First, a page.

COMMENTARY 982.3: Doing Sports Right

When I was a kid playing sports, there were no clubs, travel teams, or private coaches. Except for summer baseball leagues, the primary place to play was high school. When I was in the 10th grade, I wanted to play basketball in the worst way.

Unfortunately, given my size and talent, that’s how I played. But in those days, sports was part of the educational program. To accommodate every kid who wanted to play, there were four skill levels: varsity, junior varsity, B, and C teams.

I was a third-stringer on the C team, with the ambition to play in 12 quarters during the season, the minimum requirement for a letterman’s jacket.

Fortunately, the coach liked my spunk and put me in at the end of games when I could do no harm. In the last quarter of the last game, he made sure I got my letter by giving me an eight-second stint. Although I think I played less than two minutes of game time during that season, I was part of the team and played in every practice.

Three years later, I was the only senior still on the C team, but I was a starter! Of all my high school achievements, none was more important than my three basketball letters.

But it wasn’t just recreation. It was education. My sports experience strengthened my character and helped me develop important life skills, including goal-setting, preparation, and perseverance. It also taught me a lot about honor and sportsmanship.

So when you read chilling stories about cheating coaches, out-of-control fans, or spoiled athletes, don’t blame sports. Blame the people who aren’t doing it right.

This is Michael Josephson reminding you that character counts.

Please return to the Blog Home Page  and browse to see other current and archived commentaries, quotes and other good stuff.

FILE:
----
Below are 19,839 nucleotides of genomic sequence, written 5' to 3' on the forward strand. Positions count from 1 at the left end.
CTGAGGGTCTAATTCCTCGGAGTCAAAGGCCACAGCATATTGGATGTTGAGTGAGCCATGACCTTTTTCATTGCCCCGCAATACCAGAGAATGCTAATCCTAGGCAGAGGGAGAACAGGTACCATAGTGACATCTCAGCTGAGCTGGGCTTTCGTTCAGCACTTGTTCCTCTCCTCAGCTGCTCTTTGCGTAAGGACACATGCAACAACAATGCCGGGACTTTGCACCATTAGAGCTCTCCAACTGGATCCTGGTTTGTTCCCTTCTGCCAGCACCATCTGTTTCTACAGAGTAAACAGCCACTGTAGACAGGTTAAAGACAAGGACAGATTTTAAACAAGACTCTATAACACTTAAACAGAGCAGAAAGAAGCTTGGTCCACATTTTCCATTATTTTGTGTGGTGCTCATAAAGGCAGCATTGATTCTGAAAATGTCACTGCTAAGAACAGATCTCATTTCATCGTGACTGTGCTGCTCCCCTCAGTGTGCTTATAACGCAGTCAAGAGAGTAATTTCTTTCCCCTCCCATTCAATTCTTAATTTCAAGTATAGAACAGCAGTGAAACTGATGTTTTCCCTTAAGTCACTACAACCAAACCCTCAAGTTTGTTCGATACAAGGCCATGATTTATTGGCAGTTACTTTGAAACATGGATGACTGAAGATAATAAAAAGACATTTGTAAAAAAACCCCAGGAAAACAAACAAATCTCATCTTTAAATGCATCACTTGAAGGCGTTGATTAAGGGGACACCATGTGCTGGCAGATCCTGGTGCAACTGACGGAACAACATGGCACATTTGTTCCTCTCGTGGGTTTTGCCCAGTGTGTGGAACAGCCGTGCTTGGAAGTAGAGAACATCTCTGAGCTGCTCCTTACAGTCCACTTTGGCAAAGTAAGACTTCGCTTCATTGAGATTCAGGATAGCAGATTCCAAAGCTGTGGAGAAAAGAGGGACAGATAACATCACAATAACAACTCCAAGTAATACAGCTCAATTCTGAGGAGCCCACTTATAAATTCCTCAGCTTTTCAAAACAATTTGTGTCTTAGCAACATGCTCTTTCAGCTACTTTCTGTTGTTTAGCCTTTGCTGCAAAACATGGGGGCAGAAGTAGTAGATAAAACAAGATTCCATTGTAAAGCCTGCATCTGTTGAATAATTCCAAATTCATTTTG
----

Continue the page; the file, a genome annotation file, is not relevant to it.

Comments 6

  1. I loved playing sports in high school, but it wasn’t until my own daughters decided to try sports for the first time in high school that I realized how well you play doesn’t matter one-tenth as much as simply playing. They learned so much about depending on others, being reliable, keeping your temper, working together, exhalting in victory and living with failure — the same things I learned but didn’t realize I had learned until much later.

  2. My first year in coaching football, I was assigned the 8th grade C team. I had a blast. Four years later, one of those C teamers was named the outstanding lineman on the varsity.

    Today, so many people are trying to make money off sport by putting on the exposure events. Parents hope these will lead to money saved (scholarship) or money made (pro contract). In that environment, players don’t play for their team, they play for themselves. Sport in America is in a sad state.

  3. Congratulations on your three letters Michael!

    While I was not personally involved in sports, my son was. Fortunately, among his many coaches he had a few who helped teach him right, principled and moral behavior. Today he is a responsible young man of character, of whom I am very proud.

  4. This is an edited version of a Letter to the Editor written by a mother that appeared in the Waco Tribune Herald in the early 1960s. I enjoyed playing sports but I was not always the best athlete. I can relate to bench strength.

    }It is easy for us to recognize those who are the stars but we also need to recognize those who are bench strength. Bench strength showers, dresses and goes home as weary and bruised as the next one and returns for the next practice session with the same hope and energy. They are the ones who rarely get press notices, letter jackets or crowd applause but they should be given those things also because they have given the human element in silence and in sweat and cooperation so that the main team will look its best.
    }Stars should have a special day in which they are recognized but there should also be a special day for bench strength because they wear out the seats of their uniform pants trying to help put their team on top.

  5. I believe education is two fold. One educate the mind but if the body isn’t trained is for naught; train the body but not the mind and the education is for naught. I know there are people who are both intelligent and never played sports, and people who played sports but never got past 5th grad math. My point is total fitness is Mind, Body, and Spirit.

    Fortunately, a military service that used that as a recruiting slogan years ago saved me!

Leave a Reply

Your email address will not be published. Required fields are marked *